Addressing opioid addiction


From this article: “A prison system offered all inmates addiction treatment. Overdose deaths dropped sharply.”

The program offers inmates methadone and buprenorphine (opioids that reduce cravings and ease withdrawal symptoms), as well as naltrexone, which blocks people from getting high.

Many law enforcement officials have resisted giving methadone and buprenorphine to inmates because they are also opioids — despite the evidence that shows they are effective medications to treat opioid use disorders — and because they worry about the diversion of the medications, particularly buprenorphine, which is also known as Suboxone.

That approach seems to mimic an approach (those dirty) French tried back in the 90s.

In the 1980s, France went through a heroin epidemic in which hundreds of thousands became addicted. Mohamed Mechmache, a community activist, described the scene in the poor banlieues back then: “To begin with, they would disappear to shoot up. But after a bit we’d see them all over the place, in the stairwells and halls, the bike shed, up on the roof with the washing lines. We used to collect the syringes on the football pitch before starting to play,” he told The Guardian in 2014.

The rate of overdose deaths was rising 10 percent a year, yet treatment was mostly limited to counseling at special substance-abuse clinics.

In 1995, France made it so any doctor could prescribe buprenorphine without any special licensing or training. Buprenorphine, a first-line treatment for opioid addiction, is a medication that reduces cravings for opioids without becoming addictive itself.

 

Sometimes everything you try to avoid is unavoidable


I don’t remember the exact reason why I wrote the above title. I know something prompted it. Likely, I was trying to avoid something from happening and it happened despite my efforts.

I found it in my phone’s notes the other day. I wanted it to be a blog post. And now it is, but I forgot the story behind it. Oh well.

Sometimes fate is just that. Fate. And despite our best efforts to avoid it, Fate shows up anyway. Sometimes with a shit-eating grin and a hearty laugh while your face is in the mud and your pants around your ankles.

There are religious ideas of destiny, of pre-destination, of fate. Like there’s something out there in the invisible controlling it all. Our ancestors went and made up a bunch of fantastic stories about an invisible being and that this being controls all. It took me years to disrobe these ideas and send them packing. I wish that the process only took seconds. You know, the time it takes to determine if a movie is crap or a song is shitty.

These concepts of fate are, in a sense, very human. We have brains that look for cause and effect, for patterns, for results.

The brain likes to convince humans that there’s another ear at the other end of questions or requests that listens to and responds. “Where are my keys? Please help me find them,” you say to the universe. Some people think there’s an old bearded man at the other end of that request holding your keys just out of sight.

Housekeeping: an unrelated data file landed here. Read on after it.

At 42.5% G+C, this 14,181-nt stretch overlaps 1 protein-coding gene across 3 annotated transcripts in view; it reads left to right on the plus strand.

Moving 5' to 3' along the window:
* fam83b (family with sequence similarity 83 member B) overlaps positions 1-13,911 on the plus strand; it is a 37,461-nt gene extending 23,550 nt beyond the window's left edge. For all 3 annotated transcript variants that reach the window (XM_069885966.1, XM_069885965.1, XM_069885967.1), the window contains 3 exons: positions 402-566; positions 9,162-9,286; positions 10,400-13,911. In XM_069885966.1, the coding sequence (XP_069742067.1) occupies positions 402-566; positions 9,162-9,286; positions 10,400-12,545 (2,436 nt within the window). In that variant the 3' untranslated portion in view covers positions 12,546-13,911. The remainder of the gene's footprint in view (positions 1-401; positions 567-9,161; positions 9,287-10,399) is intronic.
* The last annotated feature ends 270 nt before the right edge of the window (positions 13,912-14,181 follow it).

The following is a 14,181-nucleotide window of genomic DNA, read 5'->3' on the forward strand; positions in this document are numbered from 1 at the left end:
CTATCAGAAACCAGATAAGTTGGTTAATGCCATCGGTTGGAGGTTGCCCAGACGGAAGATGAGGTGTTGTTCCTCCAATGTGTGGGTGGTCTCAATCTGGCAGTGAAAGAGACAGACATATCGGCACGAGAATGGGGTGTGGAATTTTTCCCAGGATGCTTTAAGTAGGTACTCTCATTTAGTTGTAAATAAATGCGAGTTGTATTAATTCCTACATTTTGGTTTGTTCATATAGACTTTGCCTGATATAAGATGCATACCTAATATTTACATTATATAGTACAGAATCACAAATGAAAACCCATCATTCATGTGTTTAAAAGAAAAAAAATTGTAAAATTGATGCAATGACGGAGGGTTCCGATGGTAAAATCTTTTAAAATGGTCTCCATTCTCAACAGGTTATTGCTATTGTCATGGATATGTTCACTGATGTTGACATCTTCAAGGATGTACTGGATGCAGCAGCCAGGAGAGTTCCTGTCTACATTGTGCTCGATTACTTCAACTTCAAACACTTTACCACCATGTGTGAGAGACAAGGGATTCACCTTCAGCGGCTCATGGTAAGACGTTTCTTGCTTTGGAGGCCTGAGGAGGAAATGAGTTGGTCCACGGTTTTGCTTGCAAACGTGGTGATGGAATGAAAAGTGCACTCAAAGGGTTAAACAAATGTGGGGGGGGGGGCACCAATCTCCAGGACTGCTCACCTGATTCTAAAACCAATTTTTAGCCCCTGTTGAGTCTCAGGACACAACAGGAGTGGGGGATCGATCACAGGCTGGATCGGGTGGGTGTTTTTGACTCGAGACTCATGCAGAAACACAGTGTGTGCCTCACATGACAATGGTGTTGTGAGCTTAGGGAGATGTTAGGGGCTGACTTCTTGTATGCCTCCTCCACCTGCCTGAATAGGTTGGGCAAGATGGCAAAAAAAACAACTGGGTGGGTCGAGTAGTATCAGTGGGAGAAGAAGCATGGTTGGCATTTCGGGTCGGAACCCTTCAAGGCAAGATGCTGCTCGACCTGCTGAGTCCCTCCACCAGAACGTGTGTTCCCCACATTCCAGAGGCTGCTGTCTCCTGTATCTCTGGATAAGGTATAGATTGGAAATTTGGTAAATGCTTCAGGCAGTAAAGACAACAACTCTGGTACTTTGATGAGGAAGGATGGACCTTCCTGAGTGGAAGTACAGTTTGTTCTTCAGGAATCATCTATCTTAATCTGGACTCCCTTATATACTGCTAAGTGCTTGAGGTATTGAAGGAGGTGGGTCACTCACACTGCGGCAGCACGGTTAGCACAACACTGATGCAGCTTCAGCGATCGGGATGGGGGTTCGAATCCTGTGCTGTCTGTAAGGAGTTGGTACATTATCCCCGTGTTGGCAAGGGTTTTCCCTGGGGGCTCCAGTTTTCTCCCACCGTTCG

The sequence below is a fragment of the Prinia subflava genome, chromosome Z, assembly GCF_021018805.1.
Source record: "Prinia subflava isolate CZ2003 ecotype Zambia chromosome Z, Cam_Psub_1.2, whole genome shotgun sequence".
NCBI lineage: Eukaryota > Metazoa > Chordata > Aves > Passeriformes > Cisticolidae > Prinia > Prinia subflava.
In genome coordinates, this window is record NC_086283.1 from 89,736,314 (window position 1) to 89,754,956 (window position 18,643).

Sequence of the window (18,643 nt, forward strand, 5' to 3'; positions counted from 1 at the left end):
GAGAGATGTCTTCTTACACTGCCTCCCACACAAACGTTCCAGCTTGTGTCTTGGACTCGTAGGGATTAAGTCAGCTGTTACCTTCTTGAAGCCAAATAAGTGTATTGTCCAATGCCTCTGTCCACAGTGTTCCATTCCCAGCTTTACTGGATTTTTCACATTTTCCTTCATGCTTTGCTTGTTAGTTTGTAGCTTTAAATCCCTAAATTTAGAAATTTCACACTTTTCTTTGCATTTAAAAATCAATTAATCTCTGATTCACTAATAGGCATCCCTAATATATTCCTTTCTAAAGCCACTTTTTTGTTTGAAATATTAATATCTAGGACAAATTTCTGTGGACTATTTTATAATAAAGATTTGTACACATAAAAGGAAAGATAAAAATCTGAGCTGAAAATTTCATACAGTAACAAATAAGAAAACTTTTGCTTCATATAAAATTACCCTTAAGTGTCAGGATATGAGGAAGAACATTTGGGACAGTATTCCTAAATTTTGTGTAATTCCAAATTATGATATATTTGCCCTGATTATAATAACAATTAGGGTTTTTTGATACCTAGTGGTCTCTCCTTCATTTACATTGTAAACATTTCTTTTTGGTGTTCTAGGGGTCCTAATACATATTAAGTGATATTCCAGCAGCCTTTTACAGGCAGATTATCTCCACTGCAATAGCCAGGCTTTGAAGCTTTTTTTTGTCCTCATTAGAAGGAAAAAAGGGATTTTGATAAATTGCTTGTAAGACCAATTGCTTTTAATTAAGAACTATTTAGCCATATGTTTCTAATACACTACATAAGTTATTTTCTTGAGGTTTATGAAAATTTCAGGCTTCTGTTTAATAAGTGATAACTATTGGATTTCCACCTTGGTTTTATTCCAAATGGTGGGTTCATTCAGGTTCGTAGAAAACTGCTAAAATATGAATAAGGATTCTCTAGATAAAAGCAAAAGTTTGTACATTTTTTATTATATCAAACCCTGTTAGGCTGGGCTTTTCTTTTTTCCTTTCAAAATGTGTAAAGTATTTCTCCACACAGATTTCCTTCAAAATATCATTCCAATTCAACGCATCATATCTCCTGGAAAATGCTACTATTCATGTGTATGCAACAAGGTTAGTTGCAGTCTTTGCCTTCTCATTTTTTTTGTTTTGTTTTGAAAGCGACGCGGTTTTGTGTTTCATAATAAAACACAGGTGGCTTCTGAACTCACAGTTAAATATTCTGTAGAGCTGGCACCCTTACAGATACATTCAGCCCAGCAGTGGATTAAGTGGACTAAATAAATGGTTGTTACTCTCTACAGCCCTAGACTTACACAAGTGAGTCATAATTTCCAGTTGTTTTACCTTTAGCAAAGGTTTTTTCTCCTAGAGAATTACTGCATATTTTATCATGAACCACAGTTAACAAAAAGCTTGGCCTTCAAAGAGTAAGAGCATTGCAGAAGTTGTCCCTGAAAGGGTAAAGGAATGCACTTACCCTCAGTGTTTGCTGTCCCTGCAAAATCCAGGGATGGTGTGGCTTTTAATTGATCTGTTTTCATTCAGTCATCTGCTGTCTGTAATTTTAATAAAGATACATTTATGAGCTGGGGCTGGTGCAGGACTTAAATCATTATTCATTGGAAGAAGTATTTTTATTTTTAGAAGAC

“Please let me pass this test.”

“Please let that person like me back.”

“Please get me to my rent money faster.”

“Please let me win this hand of black jack.”

“Please help me get through this investigation into collusion with Russia.”

Who are we talking to about the things we want to avoid or that we want to happen?

I know, a big percentage of you named it god. But that doesn’t make god real. It just gives a name to the same thing everyone seems to make requests to in a time of supposed need.

And if you don’t pass your test, we’ve devoted a way to declare that the invisible being is still in control, and that the invisible being had other plans. We’ve done that for everything. “We” being a lot of people, but not everyone.

If more people gave not believing in an invisible controlling force a try, I think it’d be great. Responsibility would be personalized and controlled. The outcome of a test or an issue wouldn’t be pinned on something invisible, but visible. Something everyone can agree on.

But those are wishful thoughts for a Monday morning. #keepdreaming.

 

Who is this Kent Dobson …


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Kent Dobson Photo by Ted Bingham 

I talked to my brother the other day on the phone and he recommended that I take a listen to comedian Pete Holmes’ podcast recorded with a guy named Kent Dobson. You can listen to it here.

In a nutshell, Kent Dobson is a friend of Rob Bell’s, the controversial pastor who lead Mars Hill church to mega-churchdom. Bell later removed hell from his personal views, maybe even heaven, and concentrated on the here and now. His blasphemy cost him his pastorship.

I read about Bell long after I had left faith. Hell was one of the first things I was able to let go of as being biblically unsound. So reading him was a little boring. Bell was late to the party.

From what I understand, Kent Dobson took over the church after Rob Bell was basically pushed out. Dobson also flew the evangelical nest and stripped lots of dogma from his perspective.

 

From listening to this podcast, his perspective(s) is/are hardly unique.  I wished that when I was going through my own period of stripping off the dirty, wet clothing of evangelical Christianity, that I could have known more people like Kent, Pete, or anyone else who is able to leave the ideas of our youth.
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